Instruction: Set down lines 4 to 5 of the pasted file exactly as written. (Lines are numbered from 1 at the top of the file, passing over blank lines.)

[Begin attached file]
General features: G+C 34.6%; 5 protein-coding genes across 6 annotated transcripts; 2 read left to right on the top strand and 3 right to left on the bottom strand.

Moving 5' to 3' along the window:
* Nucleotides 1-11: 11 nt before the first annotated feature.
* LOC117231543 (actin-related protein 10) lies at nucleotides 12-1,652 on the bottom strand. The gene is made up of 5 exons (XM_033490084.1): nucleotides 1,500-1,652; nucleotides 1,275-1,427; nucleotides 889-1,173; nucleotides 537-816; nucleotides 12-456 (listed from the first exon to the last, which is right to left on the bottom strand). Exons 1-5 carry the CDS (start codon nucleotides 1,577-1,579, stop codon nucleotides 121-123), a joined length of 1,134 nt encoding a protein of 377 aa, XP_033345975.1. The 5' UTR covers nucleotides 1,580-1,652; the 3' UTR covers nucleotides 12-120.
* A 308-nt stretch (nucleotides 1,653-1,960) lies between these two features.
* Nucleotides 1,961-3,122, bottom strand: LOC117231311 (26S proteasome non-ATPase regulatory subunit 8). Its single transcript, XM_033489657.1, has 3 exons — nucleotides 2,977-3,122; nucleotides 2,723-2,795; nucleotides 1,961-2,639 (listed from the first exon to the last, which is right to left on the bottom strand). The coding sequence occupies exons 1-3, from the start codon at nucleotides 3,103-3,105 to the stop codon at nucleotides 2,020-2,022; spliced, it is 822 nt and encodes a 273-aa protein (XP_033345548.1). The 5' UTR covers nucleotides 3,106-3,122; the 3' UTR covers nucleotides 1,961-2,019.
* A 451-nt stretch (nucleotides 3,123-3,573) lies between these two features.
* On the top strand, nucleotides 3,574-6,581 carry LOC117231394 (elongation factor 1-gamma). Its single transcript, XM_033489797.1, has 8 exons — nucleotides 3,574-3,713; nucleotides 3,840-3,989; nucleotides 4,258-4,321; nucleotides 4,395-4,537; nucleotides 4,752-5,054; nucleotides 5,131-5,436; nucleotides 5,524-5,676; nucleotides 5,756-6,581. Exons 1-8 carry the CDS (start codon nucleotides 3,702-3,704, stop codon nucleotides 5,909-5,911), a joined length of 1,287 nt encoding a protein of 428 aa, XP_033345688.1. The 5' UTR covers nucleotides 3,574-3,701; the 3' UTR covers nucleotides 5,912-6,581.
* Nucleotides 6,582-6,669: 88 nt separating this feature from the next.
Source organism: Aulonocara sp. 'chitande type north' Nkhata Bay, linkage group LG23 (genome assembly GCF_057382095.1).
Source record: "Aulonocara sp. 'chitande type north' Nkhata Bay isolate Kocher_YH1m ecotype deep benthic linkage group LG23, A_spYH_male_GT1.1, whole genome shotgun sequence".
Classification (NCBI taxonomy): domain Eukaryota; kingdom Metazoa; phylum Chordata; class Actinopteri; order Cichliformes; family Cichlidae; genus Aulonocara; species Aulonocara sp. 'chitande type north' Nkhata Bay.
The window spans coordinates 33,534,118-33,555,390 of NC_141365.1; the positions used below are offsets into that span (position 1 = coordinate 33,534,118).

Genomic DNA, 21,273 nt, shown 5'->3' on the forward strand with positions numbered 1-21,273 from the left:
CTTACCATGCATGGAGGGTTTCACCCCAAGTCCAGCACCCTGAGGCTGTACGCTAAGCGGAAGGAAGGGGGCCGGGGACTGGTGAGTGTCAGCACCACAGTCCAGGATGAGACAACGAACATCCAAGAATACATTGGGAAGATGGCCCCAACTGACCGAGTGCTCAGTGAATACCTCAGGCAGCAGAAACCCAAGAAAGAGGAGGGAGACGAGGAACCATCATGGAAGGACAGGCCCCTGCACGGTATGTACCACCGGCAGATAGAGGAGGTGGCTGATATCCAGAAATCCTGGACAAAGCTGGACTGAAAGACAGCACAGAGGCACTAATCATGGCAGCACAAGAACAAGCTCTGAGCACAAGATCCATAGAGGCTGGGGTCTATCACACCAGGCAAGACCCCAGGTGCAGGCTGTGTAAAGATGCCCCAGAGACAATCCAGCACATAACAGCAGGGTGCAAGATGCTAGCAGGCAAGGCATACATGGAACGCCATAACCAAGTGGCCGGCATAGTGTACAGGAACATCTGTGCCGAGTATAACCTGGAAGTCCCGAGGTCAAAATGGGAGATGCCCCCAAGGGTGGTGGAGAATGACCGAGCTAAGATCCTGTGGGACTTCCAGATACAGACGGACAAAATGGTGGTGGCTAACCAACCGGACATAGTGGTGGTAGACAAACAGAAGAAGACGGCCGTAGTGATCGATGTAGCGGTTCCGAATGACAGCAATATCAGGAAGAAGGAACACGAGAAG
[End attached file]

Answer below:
* LOC117231543 (actin-related protein 10) lies at nucleotides 12-1,652 on the bottom strand. The gene is made up of 5 exons (XM_033490084.1): nucleotides 1,500-1,652; nucleotides 1,275-1,427; nucleotides 889-1,173; nucleotides 537-816; nucleotides 12-456 (listed from the first exon to the last, which is right to left on the bottom strand). Exons 1-5 carry the CDS (start codon nucleotides 1,577-1,579, stop codon nucleotides 121-123), a joined length of 1,134 nt encoding a protein of 377 aa, XP_033345975.1. The 5' UTR covers nucleotides 1,580-1,652; the 3' UTR covers nucleotides 12-120.
* A 308-nt stretch (nucleotides 1,653-1,960) lies between these two features.